Beware of paralegals!

pianoteacher
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Beware of paralegals!

by: pianoteacher on
Thu Dec 18, 2014 2:15 pm

Hi guys!
I just want to share my experience with the paralegal from Ontario Traffic Tickets Legal Services.
Three weeks before my trial day I called the company office in Ajax and spoke with one of their paralegals. I wanted to discuss with him my case and a fee he would charge to represent me. At the end I did not hire the guy. :roll:
On the court day he was in the room representing someone else.

At the time of the court recess he approached me to make an offer on behalf of the prosecutor to plea for a lesser charge. When I rejected the offer he returned to the prosecutor and they started whispering again. I overheard him providing to the prosecutor with some crucial details of my defense that I shared with him. :evil:

Now my case is postponed until February but I guess the prosecutor made some notes in my file.

Guys, beware of paralegals! They are not on your side. They are part of the system and look at you only as a source of income. 8)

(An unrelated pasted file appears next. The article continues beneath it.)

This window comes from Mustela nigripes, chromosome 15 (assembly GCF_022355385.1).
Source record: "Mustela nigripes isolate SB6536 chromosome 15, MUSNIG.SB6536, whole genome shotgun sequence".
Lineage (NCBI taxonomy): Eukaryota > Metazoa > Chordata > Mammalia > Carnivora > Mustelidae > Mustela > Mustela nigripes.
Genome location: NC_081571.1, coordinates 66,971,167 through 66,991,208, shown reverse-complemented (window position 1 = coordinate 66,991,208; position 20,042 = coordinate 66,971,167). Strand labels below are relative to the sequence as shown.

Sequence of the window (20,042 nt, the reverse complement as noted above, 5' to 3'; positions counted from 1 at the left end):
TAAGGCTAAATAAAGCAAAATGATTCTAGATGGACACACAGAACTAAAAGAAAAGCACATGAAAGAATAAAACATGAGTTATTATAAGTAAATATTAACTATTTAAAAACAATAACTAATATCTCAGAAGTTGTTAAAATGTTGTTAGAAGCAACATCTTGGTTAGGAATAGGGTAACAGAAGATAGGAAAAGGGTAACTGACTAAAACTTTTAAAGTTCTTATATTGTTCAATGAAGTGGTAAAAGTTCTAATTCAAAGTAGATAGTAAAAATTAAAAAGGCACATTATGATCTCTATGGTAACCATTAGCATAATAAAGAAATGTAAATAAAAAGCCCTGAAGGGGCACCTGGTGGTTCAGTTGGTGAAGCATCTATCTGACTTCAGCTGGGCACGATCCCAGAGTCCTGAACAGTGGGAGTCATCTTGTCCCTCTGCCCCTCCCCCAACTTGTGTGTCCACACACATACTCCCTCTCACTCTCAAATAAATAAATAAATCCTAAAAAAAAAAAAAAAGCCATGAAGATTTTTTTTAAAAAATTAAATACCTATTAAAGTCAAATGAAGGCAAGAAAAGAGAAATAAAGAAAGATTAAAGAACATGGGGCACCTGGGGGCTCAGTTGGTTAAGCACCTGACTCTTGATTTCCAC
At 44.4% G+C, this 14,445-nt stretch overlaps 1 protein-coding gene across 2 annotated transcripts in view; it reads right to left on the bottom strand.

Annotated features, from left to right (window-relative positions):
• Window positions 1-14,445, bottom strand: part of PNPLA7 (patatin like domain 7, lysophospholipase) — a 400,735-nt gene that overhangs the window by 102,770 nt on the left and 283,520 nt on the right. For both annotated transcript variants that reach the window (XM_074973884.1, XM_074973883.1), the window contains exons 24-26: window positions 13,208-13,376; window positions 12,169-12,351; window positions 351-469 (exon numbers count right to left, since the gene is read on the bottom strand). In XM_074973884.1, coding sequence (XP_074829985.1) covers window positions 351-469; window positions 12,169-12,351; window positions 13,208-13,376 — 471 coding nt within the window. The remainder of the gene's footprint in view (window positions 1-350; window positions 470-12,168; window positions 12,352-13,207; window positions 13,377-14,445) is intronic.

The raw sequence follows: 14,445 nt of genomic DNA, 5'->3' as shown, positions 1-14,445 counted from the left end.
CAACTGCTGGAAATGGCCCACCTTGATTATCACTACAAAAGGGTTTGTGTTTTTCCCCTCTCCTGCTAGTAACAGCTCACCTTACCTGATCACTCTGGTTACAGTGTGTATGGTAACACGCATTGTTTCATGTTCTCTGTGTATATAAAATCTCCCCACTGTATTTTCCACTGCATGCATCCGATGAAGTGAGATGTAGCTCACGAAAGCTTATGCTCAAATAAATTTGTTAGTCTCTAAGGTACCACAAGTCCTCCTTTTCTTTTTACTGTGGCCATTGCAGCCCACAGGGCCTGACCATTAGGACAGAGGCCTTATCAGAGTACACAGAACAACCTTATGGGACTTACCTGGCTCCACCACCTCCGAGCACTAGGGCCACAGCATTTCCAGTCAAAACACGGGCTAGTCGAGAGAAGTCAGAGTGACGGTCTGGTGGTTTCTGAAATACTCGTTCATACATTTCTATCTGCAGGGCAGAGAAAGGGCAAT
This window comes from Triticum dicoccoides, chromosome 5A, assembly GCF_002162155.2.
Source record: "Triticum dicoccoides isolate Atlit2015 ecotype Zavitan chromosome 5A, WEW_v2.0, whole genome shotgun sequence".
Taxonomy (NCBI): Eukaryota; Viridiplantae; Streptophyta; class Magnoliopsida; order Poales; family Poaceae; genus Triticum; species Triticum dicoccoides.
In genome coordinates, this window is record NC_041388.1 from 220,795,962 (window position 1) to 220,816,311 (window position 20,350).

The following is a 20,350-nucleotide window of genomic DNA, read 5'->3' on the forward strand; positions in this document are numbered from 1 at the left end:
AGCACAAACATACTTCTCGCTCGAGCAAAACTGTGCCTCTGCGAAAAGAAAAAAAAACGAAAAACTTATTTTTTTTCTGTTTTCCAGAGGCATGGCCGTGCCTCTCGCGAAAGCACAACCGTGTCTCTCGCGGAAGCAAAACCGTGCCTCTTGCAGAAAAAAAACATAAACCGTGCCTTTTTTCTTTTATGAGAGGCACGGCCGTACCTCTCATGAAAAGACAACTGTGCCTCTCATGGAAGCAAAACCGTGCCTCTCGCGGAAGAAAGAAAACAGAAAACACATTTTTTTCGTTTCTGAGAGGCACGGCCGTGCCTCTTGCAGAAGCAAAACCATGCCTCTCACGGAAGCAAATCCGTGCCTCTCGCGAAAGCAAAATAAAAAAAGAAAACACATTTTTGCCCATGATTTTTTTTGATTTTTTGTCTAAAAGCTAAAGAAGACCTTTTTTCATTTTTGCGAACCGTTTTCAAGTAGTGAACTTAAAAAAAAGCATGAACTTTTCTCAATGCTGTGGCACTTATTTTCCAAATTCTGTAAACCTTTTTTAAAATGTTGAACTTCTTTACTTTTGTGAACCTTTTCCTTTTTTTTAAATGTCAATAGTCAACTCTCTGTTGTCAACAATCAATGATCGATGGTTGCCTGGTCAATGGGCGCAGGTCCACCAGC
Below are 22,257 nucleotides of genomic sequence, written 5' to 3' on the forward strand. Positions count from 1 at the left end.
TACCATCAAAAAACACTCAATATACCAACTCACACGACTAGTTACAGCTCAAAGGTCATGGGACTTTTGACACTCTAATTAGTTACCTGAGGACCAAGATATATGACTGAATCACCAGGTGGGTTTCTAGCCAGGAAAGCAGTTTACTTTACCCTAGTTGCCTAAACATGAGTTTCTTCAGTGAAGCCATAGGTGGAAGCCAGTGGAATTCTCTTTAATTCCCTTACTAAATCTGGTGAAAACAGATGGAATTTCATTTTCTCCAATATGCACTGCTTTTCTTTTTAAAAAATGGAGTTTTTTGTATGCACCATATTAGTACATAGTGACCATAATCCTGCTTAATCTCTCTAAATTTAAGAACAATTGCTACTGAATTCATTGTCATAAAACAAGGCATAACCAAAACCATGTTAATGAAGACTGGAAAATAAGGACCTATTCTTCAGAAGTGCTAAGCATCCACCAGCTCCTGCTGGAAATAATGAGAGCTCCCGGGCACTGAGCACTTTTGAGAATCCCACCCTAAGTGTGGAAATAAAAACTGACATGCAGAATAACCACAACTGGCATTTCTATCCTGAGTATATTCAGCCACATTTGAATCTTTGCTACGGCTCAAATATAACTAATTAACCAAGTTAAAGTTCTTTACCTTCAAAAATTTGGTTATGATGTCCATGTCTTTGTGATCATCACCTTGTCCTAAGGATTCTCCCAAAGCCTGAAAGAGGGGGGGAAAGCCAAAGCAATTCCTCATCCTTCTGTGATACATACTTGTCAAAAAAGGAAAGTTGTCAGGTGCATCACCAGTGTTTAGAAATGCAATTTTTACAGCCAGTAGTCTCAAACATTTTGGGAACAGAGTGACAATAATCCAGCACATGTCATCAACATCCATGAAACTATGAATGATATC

They make a backroom deals with the prosecutors for the later reciprocation.


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by: goldom1234 on
Thu Dec 18, 2014 11:57 pm

This probably warrants a complaint to the law society regarding the paralegal's conduct. The prosecutor, who is an officer of the court, also acted improperly and should also be the subject of a complaint.

Next time, at the trial you should ask the judge prior to the trial for the paralegal and the presecutor to testity under oath about what happened. If you can elicit what you said happened, the charges should be dismissed due to presecutorial misconduct. Moreover, this may be a case of obstruction of justice under The Criminal Code and something that should and hopefully will be investigated by the police.


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highwaystar
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by: highwaystar on
Fri Dec 19, 2014 10:31 am